BOBIDA INDIANS. In 1683–84 Juan Domínguez de Mendoza led an exploratory expedition from El Paso eastward as far as the junction of the Concho and Colorado rivers east of the site of present San Angelo. In his itinerary he listed the names of thirty-seven Indian groups, including the Bobidas, from whom he expected to receive delegations. This name does not appear in later documents. It is possible that Mendoza's Bobidas were the same as the Boboles (Babeles), who at the same time lived in northeastern Coahuila but ranged northward across the Rio Grande into the southwestern part of the Edwards Plateau, but this identity has yet to be demonstrated. If there is no relationship between the two, then it seems likely that the Bobidas were one of many groups in north central Texas that were swept away by the Lipan Apache and Comanche advance of the eighteenth century.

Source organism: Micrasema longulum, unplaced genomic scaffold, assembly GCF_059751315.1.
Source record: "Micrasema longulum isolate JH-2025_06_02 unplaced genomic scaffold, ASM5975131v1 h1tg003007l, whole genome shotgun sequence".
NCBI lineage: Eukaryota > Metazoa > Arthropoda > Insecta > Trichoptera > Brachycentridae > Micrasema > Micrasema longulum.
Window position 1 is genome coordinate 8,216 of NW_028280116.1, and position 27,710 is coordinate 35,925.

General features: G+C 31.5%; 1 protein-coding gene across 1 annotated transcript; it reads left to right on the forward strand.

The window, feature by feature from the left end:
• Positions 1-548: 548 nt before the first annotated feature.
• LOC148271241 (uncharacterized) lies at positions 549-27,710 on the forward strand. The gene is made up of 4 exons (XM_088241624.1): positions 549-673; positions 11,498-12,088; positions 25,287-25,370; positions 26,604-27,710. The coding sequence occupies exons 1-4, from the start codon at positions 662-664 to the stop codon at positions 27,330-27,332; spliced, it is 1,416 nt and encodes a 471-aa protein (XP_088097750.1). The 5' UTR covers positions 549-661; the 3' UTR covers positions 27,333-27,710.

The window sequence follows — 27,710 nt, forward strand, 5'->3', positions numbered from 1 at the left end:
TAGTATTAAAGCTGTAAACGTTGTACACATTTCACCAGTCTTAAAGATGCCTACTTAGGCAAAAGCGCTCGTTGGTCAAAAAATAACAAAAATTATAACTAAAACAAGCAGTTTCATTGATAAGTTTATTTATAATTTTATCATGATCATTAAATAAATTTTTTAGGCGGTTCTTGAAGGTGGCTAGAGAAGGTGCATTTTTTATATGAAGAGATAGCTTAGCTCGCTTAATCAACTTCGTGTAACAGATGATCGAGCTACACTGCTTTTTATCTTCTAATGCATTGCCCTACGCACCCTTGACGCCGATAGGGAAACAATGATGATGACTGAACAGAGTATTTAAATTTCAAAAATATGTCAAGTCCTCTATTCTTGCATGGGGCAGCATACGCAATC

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The following, adapted from the Chicago Manual of Style, 15th edition, is the preferred citation for this article.Handbook of Texas Online, Thomas N. Campbell, "BOBIDA INDIANS," accessed August 11, 2020, http://www.tshaonline.org/handbook/online/articles/bmb11.
Uploaded on June 12, 2010. Published by the Texas State Historical Association.